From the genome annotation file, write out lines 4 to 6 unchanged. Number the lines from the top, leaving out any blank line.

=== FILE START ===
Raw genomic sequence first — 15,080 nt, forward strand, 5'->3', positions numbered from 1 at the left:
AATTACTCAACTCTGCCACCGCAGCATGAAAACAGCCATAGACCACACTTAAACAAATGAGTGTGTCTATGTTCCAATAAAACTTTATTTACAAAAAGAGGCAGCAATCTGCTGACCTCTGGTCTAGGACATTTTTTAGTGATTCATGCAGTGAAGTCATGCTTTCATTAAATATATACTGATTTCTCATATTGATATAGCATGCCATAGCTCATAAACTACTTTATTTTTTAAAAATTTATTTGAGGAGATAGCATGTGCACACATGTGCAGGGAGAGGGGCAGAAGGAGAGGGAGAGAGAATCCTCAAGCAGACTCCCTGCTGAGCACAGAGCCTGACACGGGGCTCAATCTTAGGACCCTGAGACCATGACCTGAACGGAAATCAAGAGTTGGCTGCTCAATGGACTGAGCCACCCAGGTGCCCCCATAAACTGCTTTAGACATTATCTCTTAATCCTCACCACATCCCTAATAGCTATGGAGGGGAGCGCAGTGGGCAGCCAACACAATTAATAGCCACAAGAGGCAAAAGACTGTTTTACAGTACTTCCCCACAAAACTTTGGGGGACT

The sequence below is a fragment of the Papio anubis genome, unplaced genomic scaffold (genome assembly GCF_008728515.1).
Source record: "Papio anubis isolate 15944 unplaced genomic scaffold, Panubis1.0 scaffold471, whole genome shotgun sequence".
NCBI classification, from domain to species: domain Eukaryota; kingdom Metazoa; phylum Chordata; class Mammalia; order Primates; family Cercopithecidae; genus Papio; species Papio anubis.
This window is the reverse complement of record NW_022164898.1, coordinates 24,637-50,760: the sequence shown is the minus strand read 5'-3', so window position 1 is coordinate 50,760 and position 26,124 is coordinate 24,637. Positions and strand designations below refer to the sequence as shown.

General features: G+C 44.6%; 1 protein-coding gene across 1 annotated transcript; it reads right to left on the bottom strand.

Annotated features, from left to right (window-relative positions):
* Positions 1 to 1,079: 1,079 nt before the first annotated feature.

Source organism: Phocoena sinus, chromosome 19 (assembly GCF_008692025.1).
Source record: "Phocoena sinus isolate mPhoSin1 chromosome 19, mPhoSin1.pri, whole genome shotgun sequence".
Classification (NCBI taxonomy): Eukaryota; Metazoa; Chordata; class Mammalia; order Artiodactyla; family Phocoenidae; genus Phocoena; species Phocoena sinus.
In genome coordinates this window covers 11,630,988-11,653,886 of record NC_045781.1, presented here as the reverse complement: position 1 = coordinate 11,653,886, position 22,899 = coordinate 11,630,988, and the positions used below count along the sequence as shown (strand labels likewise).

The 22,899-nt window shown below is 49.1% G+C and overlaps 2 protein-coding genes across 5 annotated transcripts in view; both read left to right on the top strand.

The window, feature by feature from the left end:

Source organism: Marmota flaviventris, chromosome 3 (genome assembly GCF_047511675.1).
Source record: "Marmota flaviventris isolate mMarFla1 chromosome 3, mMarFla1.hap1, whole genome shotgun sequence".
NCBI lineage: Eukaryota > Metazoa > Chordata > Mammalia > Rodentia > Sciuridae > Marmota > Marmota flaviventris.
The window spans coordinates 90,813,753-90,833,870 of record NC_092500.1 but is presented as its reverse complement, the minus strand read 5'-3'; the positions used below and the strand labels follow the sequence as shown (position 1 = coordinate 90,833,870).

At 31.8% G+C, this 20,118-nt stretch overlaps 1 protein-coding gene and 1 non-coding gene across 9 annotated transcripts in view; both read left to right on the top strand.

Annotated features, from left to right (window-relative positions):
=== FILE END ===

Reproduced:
Source record: "Papio anubis isolate 15944 unplaced genomic scaffold, Panubis1.0 scaffold471, whole genome shotgun sequence".
NCBI classification, from domain to species: domain Eukaryota; kingdom Metazoa; phylum Chordata; class Mammalia; order Primates; family Cercopithecidae; genus Papio; species Papio anubis.
This window is the reverse complement of record NW_022164898.1, coordinates 24,637-50,760: the sequence shown is the minus strand read 5'-3', so window position 1 is coordinate 50,760 and position 26,124 is coordinate 24,637. Positions and strand designations below refer to the sequence as shown.